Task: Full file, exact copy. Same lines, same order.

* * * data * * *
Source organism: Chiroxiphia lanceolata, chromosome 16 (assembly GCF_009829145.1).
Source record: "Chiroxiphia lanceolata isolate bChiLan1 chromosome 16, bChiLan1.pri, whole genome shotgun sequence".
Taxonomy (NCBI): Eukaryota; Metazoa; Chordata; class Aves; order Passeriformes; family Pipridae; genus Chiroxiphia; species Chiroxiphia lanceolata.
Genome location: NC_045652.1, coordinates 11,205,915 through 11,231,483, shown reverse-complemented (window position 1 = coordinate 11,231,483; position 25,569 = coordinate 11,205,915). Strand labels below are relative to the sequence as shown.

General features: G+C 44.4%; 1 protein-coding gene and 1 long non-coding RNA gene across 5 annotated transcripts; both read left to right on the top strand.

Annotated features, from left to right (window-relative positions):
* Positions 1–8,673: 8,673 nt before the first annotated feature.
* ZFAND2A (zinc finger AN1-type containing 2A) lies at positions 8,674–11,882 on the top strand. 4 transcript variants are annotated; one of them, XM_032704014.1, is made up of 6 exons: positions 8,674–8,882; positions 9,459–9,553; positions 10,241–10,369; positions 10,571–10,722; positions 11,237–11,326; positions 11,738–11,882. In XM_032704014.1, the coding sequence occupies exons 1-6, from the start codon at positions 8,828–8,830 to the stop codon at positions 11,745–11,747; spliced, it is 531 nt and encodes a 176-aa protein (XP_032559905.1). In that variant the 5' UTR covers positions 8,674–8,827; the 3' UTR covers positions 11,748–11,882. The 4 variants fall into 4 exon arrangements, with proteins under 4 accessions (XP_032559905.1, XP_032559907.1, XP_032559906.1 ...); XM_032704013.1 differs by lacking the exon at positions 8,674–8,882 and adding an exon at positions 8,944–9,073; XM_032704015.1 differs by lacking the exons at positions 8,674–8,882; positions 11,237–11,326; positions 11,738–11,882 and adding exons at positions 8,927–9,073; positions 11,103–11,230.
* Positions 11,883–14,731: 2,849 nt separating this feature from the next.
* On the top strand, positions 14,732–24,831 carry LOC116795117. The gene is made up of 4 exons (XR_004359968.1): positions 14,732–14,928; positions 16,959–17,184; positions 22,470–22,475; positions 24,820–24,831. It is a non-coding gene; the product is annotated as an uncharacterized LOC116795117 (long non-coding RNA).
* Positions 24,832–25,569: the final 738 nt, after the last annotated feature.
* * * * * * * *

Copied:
Source organism: Chiroxiphia lanceolata, chromosome 16 (assembly GCF_009829145.1).
Source record: "Chiroxiphia lanceolata isolate bChiLan1 chromosome 16, bChiLan1.pri, whole genome shotgun sequence".
Taxonomy (NCBI): Eukaryota; Metazoa; Chordata; class Aves; order Passeriformes; family Pipridae; genus Chiroxiphia; species Chiroxiphia lanceolata.
Genome location: NC_045652.1, coordinates 11,205,915 through 11,231,483, shown reverse-complemented (window position 1 = coordinate 11,231,483; position 25,569 = coordinate 11,205,915). Strand labels below are relative to the sequence as shown.

General features: G+C 44.4%; 1 protein-coding gene and 1 long non-coding RNA gene across 5 annotated transcripts; both read left to right on the top strand.

Annotated features, from left to right (window-relative positions):
* Positions 1–8,673: 8,673 nt before the first annotated feature.
* ZFAND2A (zinc finger AN1-type containing 2A) lies at positions 8,674–11,882 on the top strand. 4 transcript variants are annotated; one of them, XM_032704014.1, is made up of 6 exons: positions 8,674–8,882; positions 9,459–9,553; positions 10,241–10,369; positions 10,571–10,722; positions 11,237–11,326; positions 11,738–11,882. In XM_032704014.1, the coding sequence occupies exons 1-6, from the start codon at positions 8,828–8,830 to the stop codon at positions 11,745–11,747; spliced, it is 531 nt and encodes a 176-aa protein (XP_032559905.1). In that variant the 5' UTR covers positions 8,674–8,827; the 3' UTR covers positions 11,748–11,882. The 4 variants fall into 4 exon arrangements, with proteins under 4 accessions (XP_032559905.1, XP_032559907.1, XP_032559906.1 ...); XM_032704013.1 differs by lacking the exon at positions 8,674–8,882 and adding an exon at positions 8,944–9,073; XM_032704015.1 differs by lacking the exons at positions 8,674–8,882; positions 11,237–11,326; positions 11,738–11,882 and adding exons at positions 8,927–9,073; positions 11,103–11,230.
* Positions 11,883–14,731: 2,849 nt separating this feature from the next.
* On the top strand, positions 14,732–24,831 carry LOC116795117. The gene is made up of 4 exons (XR_004359968.1): positions 14,732–14,928; positions 16,959–17,184; positions 22,470–22,475; positions 24,820–24,831. It is a non-coding gene; the product is annotated as an uncharacterized LOC116795117 (long non-coding RNA).
* Positions 24,832–25,569: the final 738 nt, after the last annotated feature.